A return to the "old" Searchers sound, with the plaintive "Goodbye My Love", took the band back into the UK Top 5 in early 1965, but the number 1 days were over. For a time, it seemed that the Searchers might not slide as inexorably as rivals Billy J. Kramer And The Dakotas and Gerry And The Pacemakers. They had enjoyed further US success in late 1964 with their Top 5 cover version of the Clovers' "Love Potion Number 9", and the following year "Bumble Bee" and "What Have They Done To The Rain" also reached the Top 30. The Curtis/Pender hit, "He's Got No Love" (UK number 12) showed that the Searchers could write their own hit material but this run could not be sustained. The release of P.F. Sloan's "Take Me For What I'm Worth" suggested that the Searchers might become linked with the Bob Dylan-inspired folk rock boom. Instead, their commercial fortunes rapidly declined and after Curtis was replaced by John Blunt (b. Croydon, Surrey, England), they were finally dropped by Pye. Their last UK hit was a cover version of the Hollies' "Have You Ever Loved Somebody"; this proved to be their penultimate success in the USA, which ended with "Desdemona" (number 94) in 1971.
Cabaret stints followed but the Searchers continued playing and in the circumstances underwent minimal line-up changes, with Billy Adamson (b. Scotland) replacing Blunt in 1969. They threatened a serious resurgence in 1979 when Sire Records issued a promising comeback album. The attempt to reach a new wave audience was ultimately unsuccessful, however, and after the less well-received Play For Today (titled Love's Melodies in the USA), the band stoically returned to the cabaret circuit. Pender left in December 1985 to set up his own rival outfit, Mike Pender's Searchers. He was replaced by Spencer James (b. 1953, Hayes, Middlesex, England), who had previously played with various bands including First Class. James adopted the lead vocalist role on Hungry Hearts, a brand new album recorded for the Coconut label in 1988. The following year they supported Cliff Richard at Wembley Stadium in front of record audiences.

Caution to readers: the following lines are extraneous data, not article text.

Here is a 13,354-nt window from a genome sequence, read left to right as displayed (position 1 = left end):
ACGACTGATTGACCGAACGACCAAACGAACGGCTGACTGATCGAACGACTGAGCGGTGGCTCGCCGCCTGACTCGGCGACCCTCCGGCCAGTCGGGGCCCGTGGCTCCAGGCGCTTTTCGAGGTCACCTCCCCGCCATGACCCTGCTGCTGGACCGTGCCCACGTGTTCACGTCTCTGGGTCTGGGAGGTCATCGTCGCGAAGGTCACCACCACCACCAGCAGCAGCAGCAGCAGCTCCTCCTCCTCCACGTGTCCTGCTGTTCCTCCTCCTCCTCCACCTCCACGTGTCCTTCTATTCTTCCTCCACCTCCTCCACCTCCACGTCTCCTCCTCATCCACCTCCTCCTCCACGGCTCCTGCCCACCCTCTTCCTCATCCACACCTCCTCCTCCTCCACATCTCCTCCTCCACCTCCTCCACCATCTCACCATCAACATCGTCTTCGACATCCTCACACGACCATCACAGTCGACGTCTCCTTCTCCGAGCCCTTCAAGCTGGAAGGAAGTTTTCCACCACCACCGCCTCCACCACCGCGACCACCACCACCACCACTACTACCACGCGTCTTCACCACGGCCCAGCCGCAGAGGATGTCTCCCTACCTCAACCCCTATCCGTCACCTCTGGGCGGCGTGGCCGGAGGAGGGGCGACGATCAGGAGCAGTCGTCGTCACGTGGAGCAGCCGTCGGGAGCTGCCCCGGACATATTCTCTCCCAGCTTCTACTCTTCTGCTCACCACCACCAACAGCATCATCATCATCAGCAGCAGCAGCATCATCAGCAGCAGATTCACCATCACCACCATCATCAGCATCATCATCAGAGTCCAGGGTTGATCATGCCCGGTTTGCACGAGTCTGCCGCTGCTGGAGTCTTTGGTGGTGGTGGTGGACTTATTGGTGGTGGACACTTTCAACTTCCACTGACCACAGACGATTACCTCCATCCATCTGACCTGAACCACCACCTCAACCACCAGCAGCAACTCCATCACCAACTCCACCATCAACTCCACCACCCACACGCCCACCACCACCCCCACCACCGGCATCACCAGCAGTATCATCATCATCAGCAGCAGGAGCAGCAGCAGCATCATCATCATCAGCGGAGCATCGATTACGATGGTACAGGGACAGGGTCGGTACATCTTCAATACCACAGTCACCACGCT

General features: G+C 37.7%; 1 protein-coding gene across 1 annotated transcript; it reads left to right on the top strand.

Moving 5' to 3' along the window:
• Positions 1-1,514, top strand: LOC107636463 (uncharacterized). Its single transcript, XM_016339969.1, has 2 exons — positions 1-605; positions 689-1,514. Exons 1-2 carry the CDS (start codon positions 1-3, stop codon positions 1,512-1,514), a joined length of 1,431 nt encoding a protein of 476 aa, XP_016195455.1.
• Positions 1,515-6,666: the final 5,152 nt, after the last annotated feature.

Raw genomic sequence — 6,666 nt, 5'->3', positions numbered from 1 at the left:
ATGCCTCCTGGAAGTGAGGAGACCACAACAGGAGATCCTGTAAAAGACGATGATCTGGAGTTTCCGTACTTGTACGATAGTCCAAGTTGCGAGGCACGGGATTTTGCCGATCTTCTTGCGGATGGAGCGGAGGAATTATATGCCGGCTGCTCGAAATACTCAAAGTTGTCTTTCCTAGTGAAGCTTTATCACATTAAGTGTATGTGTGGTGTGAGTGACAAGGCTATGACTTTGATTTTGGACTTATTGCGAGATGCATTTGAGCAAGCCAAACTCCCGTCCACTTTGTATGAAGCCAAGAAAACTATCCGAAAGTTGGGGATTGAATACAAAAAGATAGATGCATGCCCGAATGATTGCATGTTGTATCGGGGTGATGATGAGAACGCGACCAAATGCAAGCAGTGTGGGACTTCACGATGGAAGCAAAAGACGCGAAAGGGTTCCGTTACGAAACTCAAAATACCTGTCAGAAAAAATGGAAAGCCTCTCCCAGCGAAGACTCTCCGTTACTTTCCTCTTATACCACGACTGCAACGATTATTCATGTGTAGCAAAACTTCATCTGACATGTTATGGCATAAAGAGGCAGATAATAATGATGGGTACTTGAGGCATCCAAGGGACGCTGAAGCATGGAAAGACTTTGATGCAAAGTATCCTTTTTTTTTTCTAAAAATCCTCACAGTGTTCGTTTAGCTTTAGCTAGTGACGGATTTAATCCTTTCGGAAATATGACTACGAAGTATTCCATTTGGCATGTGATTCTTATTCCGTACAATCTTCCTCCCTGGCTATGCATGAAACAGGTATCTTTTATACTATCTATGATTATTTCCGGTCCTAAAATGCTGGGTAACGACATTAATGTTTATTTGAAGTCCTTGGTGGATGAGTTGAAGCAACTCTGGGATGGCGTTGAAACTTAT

The Searchers continue to ply their trade to appreciative audiences on the lucrative nostalgia circuit. To their credit, their act does not dwell on 60s hits and they remain one of the most musically competent and finest surviving performing bands from the golden age of 60s music. Ex-member Jackson was imprisoned in 1997 for making threats with an offensive weapon. The following year Adamson retired from music, and was replaced by Eddie Rothe (b. Walter Edgar Rothe, Buckingham, Northamptonshire, England; ex-Liquid Gold). Original members Tony Jackson and Chris Curtis died within two years of each other at the start of the new millennium.
A full reappraisal for the Searchers is long overdue. Their choice of material was both daring an intelligent, and they have rarely been cited with being pioneering or original. For a brief while they most certainly were. Their early back catalogue sounds remarkebly fresh over four decades later.
Source: The Encyclopedia of Popular Music by Colin Larkin. Licensed from Muze.